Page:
Get It Together

I was recently tasked with writing an article for a client that proved more challenging than most other assignments. In most cases, I form the questions and gather information before starting the writing process. But in this instance, a colleague conducted the interview, and I wrote from the notes provided. Why is that different?

It’s different because one of the most unappreciated and overlooked parts of the writing process is the organization of thoughts.

Usually, during the course of an interview or shortly afterwards, I begin to crystallize the organization of the story in my head. Having notes handed to me created another step in the process. It was like driving into a tunnel, because I didn’t know where the interview or the article were going. It forced me to think hard about what was being said, so that I could begin organizing thoughts in my head.

I even needed to jot down an outline so that I could focus on the direction of this particular article. That’s very old school (I started writing back in the day when people used typewriters, for heaven’s sake!) but sometimes, it is still the best way to collect thoughts, remember them, generate a proper flow, and make sure that all of the important details are covered.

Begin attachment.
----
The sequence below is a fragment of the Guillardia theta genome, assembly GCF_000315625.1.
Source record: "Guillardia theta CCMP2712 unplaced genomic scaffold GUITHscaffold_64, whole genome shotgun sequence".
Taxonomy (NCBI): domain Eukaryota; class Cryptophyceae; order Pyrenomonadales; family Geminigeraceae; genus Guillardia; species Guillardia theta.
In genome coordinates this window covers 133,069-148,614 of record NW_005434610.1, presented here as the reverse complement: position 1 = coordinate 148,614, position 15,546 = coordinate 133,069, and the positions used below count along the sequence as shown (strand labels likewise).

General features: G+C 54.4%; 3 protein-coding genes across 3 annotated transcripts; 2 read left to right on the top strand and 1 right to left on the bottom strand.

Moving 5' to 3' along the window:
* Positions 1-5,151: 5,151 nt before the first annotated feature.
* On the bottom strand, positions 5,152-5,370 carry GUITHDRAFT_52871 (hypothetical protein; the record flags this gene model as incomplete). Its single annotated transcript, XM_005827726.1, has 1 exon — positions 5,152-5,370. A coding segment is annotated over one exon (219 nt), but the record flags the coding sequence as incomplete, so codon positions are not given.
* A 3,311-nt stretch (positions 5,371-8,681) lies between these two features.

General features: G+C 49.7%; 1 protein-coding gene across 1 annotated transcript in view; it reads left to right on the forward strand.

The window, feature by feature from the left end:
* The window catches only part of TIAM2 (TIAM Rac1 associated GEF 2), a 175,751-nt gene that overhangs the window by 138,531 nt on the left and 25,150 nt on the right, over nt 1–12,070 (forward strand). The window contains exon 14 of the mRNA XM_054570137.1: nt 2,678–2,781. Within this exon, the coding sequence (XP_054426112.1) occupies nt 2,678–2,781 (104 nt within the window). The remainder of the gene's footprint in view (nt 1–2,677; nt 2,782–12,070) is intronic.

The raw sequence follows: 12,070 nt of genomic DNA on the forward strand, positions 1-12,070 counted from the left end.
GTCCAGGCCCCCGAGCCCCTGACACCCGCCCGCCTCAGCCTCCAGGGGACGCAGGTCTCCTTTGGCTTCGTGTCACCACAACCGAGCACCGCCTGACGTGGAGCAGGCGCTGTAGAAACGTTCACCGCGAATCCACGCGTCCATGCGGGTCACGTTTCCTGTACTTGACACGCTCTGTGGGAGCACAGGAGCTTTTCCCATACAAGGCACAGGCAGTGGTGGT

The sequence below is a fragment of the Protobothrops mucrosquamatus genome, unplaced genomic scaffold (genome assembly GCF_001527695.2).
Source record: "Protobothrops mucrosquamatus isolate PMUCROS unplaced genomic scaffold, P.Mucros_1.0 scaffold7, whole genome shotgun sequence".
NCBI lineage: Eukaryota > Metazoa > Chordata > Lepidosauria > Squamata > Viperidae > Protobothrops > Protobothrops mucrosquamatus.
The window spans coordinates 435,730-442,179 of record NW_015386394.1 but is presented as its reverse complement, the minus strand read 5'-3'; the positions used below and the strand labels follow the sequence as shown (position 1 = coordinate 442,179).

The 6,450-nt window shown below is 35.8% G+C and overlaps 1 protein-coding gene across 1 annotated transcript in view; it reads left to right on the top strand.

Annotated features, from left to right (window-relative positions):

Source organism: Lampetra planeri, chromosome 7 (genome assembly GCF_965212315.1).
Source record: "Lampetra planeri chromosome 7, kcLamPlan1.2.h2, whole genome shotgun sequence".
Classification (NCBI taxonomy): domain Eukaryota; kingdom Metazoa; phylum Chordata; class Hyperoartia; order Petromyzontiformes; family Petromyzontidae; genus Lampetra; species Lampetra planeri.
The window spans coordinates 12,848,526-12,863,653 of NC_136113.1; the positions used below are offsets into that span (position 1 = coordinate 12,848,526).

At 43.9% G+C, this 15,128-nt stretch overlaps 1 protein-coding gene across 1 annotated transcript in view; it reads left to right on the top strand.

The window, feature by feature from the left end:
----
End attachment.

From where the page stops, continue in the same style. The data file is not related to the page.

While I wrote outlines for articles when I was starting out, it has become much easier over time to skip that part of the process. But that does not mean I eliminate it altogether. Quite the contrary. I keep the idea of a formal outline in my head.


Tom, in his typewriting days.

I find creating organization and structure to be important in writing, but every phase of life. It’s important to have a plan.

In working with younger writers, they frequently tell me “I don’t know what to write.” My comeback is always the same. You first need to identify the message that you’re trying to send.

At the end of the day, writing is a form of communication. You are conveying a message to an audience. Knowing what that message should always be at the forefront of any writing project.

The next step is where it pays to organize the message. What are the most important points? What are the details and information to support that point? Do I have enough details to make a cohesive article? Inexperienced writers also frequently tell me “I don’t know where to begin.” My response is to begin at the beginning. Know the message that you want to convey, and start writing it.

Over time, organizing and structuring articles becomes easier. Words and sentences begin to flow, and before you know it, fingers are dancing across the keyboard. Every so often, though, it becomes necessary to step back, slow down and draft a written outline. It might seem like a tedious step, but it is a good way to make certain the narrative you’re writing is accurate, concise, and delivers the intended message.